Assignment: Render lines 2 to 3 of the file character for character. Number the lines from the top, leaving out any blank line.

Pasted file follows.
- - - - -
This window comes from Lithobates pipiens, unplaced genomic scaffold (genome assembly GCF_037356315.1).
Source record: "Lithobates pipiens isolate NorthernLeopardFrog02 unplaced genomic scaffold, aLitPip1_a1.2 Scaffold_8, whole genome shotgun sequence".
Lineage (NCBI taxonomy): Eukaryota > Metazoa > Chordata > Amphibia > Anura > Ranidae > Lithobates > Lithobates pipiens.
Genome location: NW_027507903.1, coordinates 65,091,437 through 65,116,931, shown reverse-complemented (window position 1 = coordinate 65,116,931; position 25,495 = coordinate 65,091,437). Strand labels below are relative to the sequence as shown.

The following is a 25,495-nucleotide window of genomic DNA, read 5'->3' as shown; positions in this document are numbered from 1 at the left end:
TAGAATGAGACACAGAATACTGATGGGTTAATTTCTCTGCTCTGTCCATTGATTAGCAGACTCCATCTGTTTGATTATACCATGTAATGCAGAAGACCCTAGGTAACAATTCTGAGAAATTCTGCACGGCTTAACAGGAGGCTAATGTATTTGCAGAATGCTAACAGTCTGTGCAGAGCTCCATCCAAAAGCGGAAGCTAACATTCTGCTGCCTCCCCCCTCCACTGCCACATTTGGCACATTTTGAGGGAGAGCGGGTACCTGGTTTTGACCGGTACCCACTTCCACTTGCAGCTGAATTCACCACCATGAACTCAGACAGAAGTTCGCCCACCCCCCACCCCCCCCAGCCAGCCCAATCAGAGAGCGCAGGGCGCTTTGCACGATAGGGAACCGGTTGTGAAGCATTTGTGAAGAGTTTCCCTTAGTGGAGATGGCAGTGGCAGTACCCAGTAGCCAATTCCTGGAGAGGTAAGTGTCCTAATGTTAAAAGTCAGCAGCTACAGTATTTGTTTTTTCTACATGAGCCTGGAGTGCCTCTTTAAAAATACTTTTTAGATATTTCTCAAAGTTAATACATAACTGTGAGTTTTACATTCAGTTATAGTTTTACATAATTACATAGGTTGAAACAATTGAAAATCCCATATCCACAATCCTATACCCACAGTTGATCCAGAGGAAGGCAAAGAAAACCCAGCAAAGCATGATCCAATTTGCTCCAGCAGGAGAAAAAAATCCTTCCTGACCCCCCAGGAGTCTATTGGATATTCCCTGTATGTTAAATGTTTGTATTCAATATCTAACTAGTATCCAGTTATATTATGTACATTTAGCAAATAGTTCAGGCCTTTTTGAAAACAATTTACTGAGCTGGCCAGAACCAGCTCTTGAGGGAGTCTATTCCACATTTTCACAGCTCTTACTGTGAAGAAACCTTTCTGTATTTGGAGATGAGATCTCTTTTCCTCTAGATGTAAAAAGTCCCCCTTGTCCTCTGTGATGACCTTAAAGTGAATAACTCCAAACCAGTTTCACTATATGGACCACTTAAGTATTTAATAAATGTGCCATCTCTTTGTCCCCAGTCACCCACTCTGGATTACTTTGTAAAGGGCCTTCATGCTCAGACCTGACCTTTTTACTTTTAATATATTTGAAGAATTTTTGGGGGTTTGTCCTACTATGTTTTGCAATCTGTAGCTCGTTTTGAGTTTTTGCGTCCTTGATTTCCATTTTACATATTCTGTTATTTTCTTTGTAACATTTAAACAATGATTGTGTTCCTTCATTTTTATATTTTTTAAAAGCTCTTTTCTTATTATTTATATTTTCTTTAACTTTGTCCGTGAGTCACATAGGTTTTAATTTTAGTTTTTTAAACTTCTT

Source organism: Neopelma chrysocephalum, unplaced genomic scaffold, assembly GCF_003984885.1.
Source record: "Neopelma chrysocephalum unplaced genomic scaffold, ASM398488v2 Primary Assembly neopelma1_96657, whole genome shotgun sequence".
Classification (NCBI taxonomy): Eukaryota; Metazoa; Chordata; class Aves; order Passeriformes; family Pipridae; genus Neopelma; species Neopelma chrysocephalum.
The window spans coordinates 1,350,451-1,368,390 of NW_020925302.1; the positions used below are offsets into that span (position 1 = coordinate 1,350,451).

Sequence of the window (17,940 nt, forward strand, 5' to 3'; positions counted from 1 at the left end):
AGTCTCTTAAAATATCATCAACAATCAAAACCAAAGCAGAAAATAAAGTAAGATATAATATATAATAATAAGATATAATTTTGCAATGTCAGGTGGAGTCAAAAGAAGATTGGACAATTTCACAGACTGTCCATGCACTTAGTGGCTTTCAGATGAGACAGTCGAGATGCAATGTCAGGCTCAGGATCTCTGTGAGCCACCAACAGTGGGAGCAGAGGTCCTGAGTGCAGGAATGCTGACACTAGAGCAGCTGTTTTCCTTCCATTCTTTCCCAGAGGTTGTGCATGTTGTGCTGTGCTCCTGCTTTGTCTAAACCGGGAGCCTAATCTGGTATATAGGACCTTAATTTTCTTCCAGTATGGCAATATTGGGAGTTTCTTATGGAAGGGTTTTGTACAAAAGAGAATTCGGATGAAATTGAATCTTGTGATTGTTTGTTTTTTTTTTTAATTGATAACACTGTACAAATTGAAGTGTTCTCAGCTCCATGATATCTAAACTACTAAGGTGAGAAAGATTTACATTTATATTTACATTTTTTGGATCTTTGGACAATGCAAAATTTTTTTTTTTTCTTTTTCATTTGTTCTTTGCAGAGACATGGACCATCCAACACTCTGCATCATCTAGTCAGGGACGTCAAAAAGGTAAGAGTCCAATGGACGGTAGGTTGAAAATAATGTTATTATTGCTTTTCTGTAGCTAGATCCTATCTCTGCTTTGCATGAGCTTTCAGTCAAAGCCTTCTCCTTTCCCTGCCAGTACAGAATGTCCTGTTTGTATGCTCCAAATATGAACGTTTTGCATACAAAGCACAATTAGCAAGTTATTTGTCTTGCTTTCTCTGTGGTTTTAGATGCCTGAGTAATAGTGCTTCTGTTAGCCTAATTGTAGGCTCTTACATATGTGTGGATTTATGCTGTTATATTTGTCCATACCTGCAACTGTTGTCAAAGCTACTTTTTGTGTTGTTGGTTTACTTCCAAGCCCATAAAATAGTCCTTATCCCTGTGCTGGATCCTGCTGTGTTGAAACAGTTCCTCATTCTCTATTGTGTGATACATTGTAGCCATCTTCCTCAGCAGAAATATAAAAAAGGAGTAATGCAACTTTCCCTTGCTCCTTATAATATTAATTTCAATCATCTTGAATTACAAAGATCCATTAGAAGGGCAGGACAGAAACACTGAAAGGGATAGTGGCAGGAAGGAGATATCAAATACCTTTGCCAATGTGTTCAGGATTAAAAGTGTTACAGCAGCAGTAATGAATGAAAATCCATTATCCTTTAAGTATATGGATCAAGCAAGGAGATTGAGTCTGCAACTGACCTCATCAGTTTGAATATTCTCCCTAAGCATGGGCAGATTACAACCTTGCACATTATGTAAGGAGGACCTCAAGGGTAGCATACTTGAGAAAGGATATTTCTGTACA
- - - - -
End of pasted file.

Source record: "Lithobates pipiens isolate NorthernLeopardFrog02 unplaced genomic scaffold, aLitPip1_a1.2 Scaffold_8, whole genome shotgun sequence".
Lineage (NCBI taxonomy): Eukaryota > Metazoa > Chordata > Amphibia > Anura > Ranidae > Lithobates > Lithobates pipiens.